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The Persistence of Memory
J. Alex Halderman, Seth D. Schoen, Nadia Heninger, William Clarkson, William Paul, Joseph A. Calandrino, Ariel J. Feldman, Jacob Appelbaum, and Edward W. Felten
Center for Information Technology Policy
Contrary to what most people think, computer memory is not instantly erased when power is cut. Rather, it fades gradually over a period of seconds to minutes as charge leaks out of the DRAM cells.

We loaded a bitmap image into memory on a test computer, then cut power for varying intervals. After 5 seconds (left), the image is nearly indistinguishable from the original; it gradually becomes more degraded, as shown after the computer has been off for 30 seconds, 60 seconds, and 5 minutes. Even after this longest trial, traces of the original remain.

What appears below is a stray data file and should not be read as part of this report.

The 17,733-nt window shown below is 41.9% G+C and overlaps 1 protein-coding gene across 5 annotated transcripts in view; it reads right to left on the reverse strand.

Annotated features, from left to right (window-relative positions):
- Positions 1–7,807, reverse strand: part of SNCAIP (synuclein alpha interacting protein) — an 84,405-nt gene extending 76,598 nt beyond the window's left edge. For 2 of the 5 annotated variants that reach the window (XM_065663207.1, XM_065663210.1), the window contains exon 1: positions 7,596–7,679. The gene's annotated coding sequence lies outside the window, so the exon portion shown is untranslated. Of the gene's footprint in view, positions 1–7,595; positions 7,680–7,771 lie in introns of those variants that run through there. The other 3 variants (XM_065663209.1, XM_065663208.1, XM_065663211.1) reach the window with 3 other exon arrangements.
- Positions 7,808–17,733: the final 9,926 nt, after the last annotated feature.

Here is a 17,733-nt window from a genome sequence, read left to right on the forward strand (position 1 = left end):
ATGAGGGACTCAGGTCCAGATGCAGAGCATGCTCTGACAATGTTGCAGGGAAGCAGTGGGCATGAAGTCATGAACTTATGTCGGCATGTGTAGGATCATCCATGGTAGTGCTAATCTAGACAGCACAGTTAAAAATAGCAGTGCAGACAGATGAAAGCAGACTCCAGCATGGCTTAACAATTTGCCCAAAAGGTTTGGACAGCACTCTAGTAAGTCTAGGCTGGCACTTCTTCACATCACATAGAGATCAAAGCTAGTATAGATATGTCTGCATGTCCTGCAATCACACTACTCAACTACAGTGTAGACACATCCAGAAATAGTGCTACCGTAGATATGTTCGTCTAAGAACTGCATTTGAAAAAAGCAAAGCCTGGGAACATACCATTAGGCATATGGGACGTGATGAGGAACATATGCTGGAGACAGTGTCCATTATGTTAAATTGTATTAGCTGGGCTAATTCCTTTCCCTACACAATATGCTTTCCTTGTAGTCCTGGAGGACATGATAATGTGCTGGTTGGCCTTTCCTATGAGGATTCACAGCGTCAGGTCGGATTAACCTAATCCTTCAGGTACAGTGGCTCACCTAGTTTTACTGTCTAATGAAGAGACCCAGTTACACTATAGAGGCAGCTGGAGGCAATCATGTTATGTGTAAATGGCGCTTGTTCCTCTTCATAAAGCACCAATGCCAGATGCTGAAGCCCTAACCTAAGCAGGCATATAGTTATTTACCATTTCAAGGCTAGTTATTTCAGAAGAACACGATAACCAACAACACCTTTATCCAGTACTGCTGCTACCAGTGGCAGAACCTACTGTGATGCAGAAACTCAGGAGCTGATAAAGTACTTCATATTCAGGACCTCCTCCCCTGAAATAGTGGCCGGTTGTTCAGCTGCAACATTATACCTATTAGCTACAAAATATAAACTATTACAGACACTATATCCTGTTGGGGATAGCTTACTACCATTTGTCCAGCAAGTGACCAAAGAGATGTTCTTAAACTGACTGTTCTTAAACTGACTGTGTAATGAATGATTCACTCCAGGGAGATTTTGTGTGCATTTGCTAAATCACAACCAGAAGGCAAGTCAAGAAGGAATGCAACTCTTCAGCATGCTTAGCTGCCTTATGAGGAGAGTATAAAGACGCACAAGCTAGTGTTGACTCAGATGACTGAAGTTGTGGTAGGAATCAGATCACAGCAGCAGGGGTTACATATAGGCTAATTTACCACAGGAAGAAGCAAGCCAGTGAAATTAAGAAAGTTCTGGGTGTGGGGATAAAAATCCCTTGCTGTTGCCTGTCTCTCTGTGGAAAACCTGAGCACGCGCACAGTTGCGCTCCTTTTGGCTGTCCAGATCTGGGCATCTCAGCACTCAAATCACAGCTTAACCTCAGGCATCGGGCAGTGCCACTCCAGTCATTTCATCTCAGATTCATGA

The decay shows prominent patterns. Some areas of the memory chip are wired to interpret lack of charge as a 0 bit, others as a 1 bit -- this results in the alternating horizontal bars. The fainter vertical bands are caused by physical variations in the chip, which cause charge to leak out slightly faster or slower in different areas.

Our research shows that this little-known phenomenon, called memory remanence, has dangerous security implications. For example, it could be used to break the disk encryption on a stolen laptop and reveal sensitive data.